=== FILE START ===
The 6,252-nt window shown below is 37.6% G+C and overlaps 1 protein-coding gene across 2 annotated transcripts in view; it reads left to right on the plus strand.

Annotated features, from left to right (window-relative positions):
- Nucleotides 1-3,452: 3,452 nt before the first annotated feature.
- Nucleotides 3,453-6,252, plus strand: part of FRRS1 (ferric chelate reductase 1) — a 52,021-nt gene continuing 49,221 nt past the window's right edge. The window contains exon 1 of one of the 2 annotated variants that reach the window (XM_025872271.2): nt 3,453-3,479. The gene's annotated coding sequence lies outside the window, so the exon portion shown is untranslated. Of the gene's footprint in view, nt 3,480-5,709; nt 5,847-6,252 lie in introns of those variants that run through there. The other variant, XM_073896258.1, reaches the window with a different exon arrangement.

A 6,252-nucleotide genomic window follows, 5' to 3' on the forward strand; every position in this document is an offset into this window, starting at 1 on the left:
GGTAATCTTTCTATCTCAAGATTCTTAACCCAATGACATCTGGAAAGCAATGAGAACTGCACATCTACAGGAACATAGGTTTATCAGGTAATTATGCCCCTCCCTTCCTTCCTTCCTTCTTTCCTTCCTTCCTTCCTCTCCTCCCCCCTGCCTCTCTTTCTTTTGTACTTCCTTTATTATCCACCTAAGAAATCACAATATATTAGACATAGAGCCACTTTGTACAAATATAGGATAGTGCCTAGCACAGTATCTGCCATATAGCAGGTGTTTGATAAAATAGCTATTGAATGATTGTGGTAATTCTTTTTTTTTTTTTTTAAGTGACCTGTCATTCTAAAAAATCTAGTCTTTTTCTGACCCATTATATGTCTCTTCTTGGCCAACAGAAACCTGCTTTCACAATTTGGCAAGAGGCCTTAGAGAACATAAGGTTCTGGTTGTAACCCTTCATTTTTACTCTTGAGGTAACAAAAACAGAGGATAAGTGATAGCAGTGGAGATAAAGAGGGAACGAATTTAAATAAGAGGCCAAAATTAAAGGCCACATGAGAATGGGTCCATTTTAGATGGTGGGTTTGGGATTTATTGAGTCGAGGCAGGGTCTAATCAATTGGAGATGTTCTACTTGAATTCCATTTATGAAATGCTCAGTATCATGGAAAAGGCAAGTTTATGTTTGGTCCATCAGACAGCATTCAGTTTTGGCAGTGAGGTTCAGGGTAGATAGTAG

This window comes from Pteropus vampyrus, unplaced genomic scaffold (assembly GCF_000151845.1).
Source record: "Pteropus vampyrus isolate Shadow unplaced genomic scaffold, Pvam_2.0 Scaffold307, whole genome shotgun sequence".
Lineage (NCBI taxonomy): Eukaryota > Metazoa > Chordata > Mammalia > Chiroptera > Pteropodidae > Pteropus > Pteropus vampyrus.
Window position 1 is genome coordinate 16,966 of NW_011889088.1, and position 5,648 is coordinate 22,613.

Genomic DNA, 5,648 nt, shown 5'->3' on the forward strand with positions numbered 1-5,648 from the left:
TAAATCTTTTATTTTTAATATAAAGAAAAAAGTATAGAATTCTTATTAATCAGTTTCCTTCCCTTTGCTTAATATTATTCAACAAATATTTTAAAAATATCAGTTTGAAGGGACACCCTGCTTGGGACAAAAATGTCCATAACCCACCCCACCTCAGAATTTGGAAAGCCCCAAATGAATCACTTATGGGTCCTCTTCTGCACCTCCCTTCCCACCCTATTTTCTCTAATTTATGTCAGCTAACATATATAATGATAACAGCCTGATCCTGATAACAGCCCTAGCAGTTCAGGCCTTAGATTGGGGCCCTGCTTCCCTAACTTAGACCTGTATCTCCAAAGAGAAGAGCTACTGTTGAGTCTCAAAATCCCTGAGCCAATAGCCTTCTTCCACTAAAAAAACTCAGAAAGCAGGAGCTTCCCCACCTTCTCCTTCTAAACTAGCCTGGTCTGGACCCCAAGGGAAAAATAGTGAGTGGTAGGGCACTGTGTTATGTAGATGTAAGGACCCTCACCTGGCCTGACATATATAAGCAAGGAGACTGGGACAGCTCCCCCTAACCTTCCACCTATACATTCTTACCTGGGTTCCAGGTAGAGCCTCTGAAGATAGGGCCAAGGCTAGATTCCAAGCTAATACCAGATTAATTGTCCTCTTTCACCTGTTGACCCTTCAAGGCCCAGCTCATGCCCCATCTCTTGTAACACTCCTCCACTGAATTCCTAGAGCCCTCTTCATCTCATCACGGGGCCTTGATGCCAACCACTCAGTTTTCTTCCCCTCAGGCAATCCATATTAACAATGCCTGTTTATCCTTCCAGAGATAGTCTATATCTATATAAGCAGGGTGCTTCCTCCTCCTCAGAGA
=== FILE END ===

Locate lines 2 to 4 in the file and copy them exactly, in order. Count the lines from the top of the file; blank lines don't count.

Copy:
Annotated features, from left to right (window-relative positions):
- Nucleotides 1-3,452: 3,452 nt before the first annotated feature.
- Nucleotides 3,453-6,252, plus strand: part of FRRS1 (ferric chelate reductase 1) — a 52,021-nt gene continuing 49,221 nt past the window's right edge. The window contains exon 1 of one of the 2 annotated variants that reach the window (XM_025872271.2): nt 3,453-3,479. The gene's annotated coding sequence lies outside the window, so the exon portion shown is untranslated. Of the gene's footprint in view, nt 3,480-5,709; nt 5,847-6,252 lie in introns of those variants that run through there. The other variant, XM_073896258.1, reaches the window with a different exon arrangement.